JL: In one sense, the Cardinals are doing exactly what we have always done. Every great Cardinal team has had major contributions from homegrown players–who tend to be young–including the 2006 World Champions. Our scouts and development staff aspire to continue that tradition and provide impact players who can help St. Louis win more championships. On the other hand, the industry appears to be evolving, as several clubs are focusing on internal player development rather than relying on free agency, and for some that seems to work well. Three of the four teams in the championship series last year were very young and mostly homegrown, and even the Red Sox had significant contributions from homegrown players. We have a long and rich history of producing our own players, and we plan to continue that in the future. This season, with Edmonds, Rolen, and Eckstein all playing elsewhere, there will be plenty of opportunity for younger players to step up and contribute.

DL: Do you look at drafting and developing players as more of an art or as more of a science?

JL: Great question. It is an art and always will be, in my opinion. Having said that, there is enough science in it that we invest heavily in analyzing every angle.

DL: How, and to what extent, do you utilize statistical analysis within scouting and development? And is the preference you’ve shown to drafting college players directly related to that philosophy?

JL: We look at past performance as an indicator of future performance across all categories of players. All clubs do this. How we each do it differs, and it’s not something we share with outsiders because we consider it proprietary. I’m sure your BP readers know a lot about how to do this and anything we could reveal that would be interesting to them would be well beyond what we are comfortable sharing. As for college players, I’d be interested to know why you think we have a preference for drafting college players? In both 2005 and 2007, our first pick in the draft was a high school player. In 2005 we selected 17 high school players, including Rasmus, Anderson, Herron, and Garcia. We took several in 2006 including Pham, Edwards and Additon. In 2007 we took Zawacki, Hooker, Blazek, Hage and others. Far more college players are taken in the draft overall for many reasons that go beyond individual club preference. We continue to look for the best players, independent of source.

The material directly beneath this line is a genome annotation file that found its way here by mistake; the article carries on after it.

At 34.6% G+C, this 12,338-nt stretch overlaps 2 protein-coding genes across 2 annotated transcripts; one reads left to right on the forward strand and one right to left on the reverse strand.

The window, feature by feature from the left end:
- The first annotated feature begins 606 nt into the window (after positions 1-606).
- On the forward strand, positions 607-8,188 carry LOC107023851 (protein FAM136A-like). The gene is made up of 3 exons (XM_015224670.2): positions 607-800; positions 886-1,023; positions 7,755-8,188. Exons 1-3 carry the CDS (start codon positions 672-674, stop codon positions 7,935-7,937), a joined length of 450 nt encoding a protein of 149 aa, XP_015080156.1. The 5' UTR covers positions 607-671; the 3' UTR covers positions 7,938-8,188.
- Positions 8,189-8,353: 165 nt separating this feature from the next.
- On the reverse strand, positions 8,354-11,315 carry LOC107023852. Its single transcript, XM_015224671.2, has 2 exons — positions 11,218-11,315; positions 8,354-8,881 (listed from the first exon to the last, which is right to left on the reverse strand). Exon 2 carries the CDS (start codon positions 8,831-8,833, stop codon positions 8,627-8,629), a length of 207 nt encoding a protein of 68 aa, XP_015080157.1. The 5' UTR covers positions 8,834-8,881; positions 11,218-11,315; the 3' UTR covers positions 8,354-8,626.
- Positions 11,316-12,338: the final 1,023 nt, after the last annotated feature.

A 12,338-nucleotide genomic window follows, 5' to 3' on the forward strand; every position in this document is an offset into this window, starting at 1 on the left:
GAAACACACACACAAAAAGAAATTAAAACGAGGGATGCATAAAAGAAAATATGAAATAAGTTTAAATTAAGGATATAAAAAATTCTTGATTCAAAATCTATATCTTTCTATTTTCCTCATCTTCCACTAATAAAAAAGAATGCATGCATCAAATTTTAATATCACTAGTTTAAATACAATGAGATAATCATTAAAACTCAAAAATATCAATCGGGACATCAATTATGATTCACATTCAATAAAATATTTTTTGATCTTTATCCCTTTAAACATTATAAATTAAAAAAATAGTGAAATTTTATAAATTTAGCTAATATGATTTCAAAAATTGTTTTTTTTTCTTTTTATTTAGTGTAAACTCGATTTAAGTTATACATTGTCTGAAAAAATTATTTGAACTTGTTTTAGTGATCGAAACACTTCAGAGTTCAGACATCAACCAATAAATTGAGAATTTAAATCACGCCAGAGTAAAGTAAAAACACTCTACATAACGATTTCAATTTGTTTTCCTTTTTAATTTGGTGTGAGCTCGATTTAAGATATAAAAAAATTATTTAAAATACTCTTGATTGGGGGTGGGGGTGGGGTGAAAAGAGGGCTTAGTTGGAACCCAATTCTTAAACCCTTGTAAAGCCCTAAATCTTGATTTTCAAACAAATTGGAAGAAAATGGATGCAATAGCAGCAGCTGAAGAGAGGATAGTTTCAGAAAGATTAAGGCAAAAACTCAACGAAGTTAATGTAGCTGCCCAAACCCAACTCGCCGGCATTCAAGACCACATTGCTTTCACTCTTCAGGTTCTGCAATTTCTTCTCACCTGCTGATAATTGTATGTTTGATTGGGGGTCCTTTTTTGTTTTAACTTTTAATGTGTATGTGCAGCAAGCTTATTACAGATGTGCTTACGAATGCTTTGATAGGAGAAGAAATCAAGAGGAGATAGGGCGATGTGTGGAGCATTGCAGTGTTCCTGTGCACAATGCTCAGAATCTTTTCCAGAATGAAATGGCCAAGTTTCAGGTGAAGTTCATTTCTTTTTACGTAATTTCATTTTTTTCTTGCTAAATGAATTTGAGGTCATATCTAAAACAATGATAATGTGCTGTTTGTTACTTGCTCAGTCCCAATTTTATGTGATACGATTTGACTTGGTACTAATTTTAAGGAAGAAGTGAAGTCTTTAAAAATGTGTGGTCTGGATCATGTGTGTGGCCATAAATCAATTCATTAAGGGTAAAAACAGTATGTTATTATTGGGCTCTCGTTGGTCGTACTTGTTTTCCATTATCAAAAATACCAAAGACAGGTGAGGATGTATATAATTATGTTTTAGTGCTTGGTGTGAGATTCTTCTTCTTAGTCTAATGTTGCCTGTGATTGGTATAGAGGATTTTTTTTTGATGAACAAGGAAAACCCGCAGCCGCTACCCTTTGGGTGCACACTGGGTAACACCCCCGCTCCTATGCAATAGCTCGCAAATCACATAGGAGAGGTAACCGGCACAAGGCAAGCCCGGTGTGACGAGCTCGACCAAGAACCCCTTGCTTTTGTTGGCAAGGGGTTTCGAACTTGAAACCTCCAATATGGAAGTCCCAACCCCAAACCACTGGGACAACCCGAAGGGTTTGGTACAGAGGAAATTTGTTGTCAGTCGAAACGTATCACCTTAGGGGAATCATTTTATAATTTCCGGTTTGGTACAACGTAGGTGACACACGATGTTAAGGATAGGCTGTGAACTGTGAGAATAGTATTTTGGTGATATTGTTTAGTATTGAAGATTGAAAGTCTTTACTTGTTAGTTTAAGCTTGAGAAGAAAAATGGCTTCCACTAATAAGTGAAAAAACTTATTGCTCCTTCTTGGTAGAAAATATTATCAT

DL: When scouting and drafting pitchers, is there a specific prototype the Cardinals are looking for?

JL: We look for pitchers who will be successful in the major leagues. There are many ways for pitchers to do that, so we don’t restrict ourselves to one model. Pitchers find ways to avoid runs in as many different ways as hitters find ways to score runs. As long as they can accomplish that objective, we don’t worry too much about how they got there. If, however, our experts think that their way of getting guys out in college won’t work down the road in the majors, then we might make some changes.

DL: After taking Pete Kozma in the first round of last year’s draft, your next three selections were pitchers. What do Clayton Mortensen, David Kopp, and Jess Todd have in common, and in which ways do they differ?